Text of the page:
United States nudges China on rights on 26th Tiananmen Square massacre anniversary

Thousands of people turned out in Hong Kong to mark the 26th anniversary of the Tiananmen Square protests.
Thousands of people turned out in Hong Kong to mark the 26th anniversary of the Tiananmen Square protests.

(TibetanReview.net, Jun06, 2015) – On the 26th anniversary of the Chinese government’s army massacre of peaceful student-led demonstrators on the Tiananmen Square in Beijing, the United States has on Jun 4 again urged the Chinese leadership to take steps to improve the human rights condition of its people, in particular ethnic and religious minorities including Tibetans.

“Twenty six years after the Chinese government’s violent suppression of peaceful protests in and around Tiananmen Square on June 4, 1989, the United States continues to call for an official accounting of the victims of these events, the release of those still serving Tiananmen-related sentences, and an end to the harassment and detention of those who wish to peacefully commemorate the anniversary,” PTI news agency Jun 4 quoted State Department spokesman John Kirby as saying.

Kirby has noted that a number of pending legislations in China appeared to actually worsen the human rights situation there. “We are closely monitoring developments with respect to pending legislation in China relating to national security, counterterrorism, and the regulation of NGOs that appears to call into question China’s commitment to increased openness and could, if enacted in current form, result in rights abuses,” he was quoted as saying.

To this day it remains unclear whether the mostly student peaceful protesters killed by the Chinese PLA troops, using tanks and other lethal arms, on Jun 4, 1989 ran into hundreds or thousands.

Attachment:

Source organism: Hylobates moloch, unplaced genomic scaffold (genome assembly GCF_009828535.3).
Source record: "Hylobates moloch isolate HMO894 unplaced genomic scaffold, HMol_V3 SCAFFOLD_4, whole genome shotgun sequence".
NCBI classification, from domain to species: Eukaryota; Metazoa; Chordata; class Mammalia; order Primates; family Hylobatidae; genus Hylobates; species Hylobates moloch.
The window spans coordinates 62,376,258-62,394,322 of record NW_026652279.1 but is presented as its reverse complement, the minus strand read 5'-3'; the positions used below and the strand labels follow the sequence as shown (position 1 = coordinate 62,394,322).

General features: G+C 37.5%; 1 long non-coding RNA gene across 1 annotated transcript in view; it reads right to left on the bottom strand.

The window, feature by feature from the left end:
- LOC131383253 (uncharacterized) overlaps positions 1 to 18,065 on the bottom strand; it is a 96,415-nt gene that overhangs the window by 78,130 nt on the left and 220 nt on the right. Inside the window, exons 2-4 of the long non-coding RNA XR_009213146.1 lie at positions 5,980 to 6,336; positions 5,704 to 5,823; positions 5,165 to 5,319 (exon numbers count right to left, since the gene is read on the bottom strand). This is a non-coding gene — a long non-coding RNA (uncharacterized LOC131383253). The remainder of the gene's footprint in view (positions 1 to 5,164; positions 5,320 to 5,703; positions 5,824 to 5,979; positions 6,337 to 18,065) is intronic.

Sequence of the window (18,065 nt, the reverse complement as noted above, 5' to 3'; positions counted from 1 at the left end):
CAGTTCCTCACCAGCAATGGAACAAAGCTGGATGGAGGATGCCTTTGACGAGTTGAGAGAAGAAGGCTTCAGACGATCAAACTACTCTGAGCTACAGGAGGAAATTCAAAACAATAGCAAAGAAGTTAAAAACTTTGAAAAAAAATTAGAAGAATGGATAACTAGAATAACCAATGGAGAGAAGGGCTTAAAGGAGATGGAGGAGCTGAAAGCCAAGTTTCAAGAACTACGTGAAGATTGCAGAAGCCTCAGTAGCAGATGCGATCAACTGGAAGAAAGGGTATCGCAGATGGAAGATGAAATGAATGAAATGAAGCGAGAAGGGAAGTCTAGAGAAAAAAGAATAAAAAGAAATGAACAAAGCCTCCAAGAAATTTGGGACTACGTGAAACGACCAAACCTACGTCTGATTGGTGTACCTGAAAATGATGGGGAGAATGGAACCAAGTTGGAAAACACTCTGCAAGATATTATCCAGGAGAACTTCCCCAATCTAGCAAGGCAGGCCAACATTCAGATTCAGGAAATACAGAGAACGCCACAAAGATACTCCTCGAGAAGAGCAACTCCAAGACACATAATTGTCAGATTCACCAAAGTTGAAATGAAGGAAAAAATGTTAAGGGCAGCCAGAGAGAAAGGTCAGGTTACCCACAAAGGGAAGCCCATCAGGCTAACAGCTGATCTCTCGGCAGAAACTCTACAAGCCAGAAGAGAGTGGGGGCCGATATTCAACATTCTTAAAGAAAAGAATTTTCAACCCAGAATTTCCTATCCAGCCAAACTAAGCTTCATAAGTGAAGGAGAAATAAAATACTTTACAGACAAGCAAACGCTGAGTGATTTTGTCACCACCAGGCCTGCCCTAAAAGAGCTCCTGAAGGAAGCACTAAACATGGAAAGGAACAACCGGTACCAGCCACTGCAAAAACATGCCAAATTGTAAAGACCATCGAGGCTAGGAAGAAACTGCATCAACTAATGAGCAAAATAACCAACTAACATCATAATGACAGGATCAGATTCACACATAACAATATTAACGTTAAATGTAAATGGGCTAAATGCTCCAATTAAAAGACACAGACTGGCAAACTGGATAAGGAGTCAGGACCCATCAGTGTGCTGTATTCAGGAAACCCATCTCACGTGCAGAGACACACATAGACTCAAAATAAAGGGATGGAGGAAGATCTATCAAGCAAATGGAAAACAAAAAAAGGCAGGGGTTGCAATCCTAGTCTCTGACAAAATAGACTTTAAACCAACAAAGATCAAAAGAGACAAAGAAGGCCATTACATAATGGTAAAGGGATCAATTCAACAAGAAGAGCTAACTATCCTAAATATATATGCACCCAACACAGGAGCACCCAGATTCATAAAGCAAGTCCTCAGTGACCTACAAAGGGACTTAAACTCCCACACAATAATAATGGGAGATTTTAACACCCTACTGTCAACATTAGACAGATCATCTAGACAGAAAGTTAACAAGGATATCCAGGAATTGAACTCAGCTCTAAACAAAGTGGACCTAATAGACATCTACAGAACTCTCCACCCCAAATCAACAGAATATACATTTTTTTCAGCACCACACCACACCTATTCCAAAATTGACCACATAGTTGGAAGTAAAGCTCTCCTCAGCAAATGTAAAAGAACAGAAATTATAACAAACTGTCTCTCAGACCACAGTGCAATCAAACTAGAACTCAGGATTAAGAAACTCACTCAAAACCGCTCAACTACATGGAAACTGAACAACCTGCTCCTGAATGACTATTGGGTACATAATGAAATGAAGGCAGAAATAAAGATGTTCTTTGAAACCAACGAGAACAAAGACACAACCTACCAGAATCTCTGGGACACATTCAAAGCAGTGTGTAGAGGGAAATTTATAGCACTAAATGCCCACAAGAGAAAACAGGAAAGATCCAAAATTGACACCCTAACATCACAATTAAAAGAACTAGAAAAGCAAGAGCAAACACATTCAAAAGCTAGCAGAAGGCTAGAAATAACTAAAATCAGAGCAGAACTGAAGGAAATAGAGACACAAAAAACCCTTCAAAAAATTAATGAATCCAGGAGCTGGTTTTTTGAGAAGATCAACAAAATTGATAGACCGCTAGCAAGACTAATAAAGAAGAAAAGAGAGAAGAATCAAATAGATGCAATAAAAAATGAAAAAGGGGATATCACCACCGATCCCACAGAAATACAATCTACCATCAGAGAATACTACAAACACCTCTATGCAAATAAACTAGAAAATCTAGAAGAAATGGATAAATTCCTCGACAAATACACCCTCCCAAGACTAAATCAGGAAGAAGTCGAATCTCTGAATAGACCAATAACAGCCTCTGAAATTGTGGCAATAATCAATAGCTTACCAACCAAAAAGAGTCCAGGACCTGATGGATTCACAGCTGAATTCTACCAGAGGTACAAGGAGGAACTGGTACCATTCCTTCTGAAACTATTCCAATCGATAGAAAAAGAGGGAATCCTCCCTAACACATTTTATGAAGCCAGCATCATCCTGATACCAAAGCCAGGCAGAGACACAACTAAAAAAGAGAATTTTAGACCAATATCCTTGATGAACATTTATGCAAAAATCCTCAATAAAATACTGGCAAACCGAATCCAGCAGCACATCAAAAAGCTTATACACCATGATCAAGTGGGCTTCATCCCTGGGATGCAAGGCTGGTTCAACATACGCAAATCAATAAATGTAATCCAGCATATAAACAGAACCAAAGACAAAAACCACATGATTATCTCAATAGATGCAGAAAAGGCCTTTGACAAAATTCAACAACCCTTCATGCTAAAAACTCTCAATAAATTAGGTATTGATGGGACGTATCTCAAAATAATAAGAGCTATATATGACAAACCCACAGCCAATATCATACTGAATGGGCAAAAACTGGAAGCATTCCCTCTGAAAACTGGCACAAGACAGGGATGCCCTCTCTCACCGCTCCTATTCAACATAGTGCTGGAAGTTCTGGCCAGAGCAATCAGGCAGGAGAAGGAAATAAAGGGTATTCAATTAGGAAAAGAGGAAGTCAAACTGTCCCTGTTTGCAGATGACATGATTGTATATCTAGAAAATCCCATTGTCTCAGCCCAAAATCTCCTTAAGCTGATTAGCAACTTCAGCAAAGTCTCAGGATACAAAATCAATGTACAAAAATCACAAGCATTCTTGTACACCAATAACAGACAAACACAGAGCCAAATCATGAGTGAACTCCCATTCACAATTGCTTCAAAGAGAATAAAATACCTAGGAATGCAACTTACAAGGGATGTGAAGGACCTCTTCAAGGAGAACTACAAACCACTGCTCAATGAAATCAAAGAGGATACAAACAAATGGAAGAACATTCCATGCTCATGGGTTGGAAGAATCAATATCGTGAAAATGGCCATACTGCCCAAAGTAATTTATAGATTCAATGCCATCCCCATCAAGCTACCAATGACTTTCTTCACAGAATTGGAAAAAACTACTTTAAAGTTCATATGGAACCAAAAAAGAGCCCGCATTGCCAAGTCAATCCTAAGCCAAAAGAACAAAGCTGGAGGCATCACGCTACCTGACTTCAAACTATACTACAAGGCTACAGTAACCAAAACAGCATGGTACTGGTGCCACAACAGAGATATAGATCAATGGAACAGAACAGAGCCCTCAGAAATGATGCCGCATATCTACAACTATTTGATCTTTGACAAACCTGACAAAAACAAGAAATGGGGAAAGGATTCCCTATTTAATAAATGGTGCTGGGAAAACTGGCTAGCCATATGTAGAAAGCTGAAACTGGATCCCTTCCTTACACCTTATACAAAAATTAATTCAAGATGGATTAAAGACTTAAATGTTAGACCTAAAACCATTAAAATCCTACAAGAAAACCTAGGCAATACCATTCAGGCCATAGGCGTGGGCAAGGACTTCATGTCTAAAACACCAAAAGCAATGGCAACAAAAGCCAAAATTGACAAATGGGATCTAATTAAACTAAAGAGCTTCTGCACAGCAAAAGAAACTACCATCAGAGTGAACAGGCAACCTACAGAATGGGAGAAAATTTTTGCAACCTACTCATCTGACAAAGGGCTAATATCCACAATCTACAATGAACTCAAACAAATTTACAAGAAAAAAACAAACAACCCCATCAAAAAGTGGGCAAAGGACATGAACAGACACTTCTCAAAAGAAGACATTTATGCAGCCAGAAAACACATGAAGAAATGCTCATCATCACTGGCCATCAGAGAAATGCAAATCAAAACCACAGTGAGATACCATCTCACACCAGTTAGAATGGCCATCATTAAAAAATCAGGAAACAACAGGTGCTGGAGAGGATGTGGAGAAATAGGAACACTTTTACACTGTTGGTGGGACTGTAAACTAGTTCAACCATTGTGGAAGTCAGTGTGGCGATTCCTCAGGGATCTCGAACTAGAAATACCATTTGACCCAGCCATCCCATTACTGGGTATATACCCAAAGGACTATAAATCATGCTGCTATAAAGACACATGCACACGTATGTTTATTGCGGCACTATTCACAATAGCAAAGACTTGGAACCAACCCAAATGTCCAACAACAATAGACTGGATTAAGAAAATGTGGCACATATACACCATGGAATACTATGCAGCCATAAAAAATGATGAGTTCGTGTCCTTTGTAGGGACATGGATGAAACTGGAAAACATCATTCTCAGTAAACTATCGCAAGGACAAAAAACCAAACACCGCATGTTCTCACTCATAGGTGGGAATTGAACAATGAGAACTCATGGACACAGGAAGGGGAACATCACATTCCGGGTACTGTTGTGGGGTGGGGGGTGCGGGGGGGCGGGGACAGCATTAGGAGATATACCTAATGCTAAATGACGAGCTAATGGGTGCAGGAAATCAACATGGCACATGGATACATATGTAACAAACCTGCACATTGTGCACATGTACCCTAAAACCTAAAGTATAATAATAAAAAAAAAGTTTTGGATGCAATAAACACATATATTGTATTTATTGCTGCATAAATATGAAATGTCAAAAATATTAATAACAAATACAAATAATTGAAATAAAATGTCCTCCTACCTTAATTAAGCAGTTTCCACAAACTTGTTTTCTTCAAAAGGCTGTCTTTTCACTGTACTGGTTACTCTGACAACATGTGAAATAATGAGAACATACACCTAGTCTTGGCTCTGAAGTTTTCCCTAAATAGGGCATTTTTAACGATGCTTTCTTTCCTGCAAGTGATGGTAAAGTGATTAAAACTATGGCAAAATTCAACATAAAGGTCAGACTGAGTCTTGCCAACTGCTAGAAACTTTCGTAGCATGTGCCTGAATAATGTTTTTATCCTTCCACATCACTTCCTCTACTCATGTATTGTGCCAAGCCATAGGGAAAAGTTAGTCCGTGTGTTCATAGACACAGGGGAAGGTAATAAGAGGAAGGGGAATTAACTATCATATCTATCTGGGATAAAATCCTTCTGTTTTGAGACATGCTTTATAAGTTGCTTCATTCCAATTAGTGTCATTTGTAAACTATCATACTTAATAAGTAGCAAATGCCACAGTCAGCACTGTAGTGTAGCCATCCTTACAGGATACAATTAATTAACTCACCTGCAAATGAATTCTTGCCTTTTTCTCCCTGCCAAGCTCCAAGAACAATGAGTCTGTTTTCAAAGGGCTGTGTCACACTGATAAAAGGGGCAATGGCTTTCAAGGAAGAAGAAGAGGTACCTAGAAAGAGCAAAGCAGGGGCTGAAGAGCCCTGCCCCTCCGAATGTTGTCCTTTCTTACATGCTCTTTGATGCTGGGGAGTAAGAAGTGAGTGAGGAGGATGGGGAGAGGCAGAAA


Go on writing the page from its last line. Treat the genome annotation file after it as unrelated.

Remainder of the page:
Democratic Leader Nancy Pelosi has said the international community must continue to encourage the Chinese government to openly acknowledge the events of June 4th in classrooms and communities throughout each country. “Whether in Tiananmen Square or in Tibet, the US Congress must continue to confront human rights abuses wherever they occur,” the House Minority Leader was quoted as saying.

The Chinese government has long reiterated that a conclusion had been reached for what it calls a “political glitch” and never admitted wrongdoing in the massacre that was witnessed by the world. It insists that the strong economic growth in the following decades is proof that it chose the right path of development.

While marking the anniversary or even talking about it is taboo in mainland China, tens of thousands of people in the Special Administrative Region of Hong Kong marked the anniversary with demonstrations. They gathered in parks and public spaces in Hong Kong to commemorate not only the 26th anniversary of the military crackdown on the 1989 democracy movement in China, but also the city’s own pro-democracy movement last year. The crowds poured into Victoria Park amid the neon-clad skyscrapers of Causeway Bay for a mass candlelight vigil, filling up the space of six football fields, singing anthems of the 1989 movement, and bowing three times to remember those who died, reported Radio Free Asia (Washington) Jun 5.

The event’s organizers hammered home the link between last year’s 79-day Umbrella Movement and the events of June 3-4, 1989, with this year’s slogan “Build a Democratic China,” the report said.

However, for the first time since a million people turned out on Hong Kong’s streets in the immediate aftermath of the massacre, the city’s student federation boycotted the main event, while students and local activists held smaller events elsewhere, including on the waterfront at Tsimshatsui, the report said.

Student unions of half of the territory’s eight universities declined to join the vigil or take part in a march held earlier in the week, reported japantimes.co.jp Jun 5. The Federation of Students, which led an occupation protest last year over Beijing’s meddling in Hong Kong politics, also for the first time dropped out from the annual events. They boycotted the main events to openly question Hong Kong’s role in helping to build democracy in China.

This was a reflection of a societal division which emerged in last year’s Occupy Central protest movement between the older generation of activists who identify themselves as Chinese and the younger generation who sees themselves first as citizens of Hong Kong and therefore being concerned more about Hong Kong affairs.


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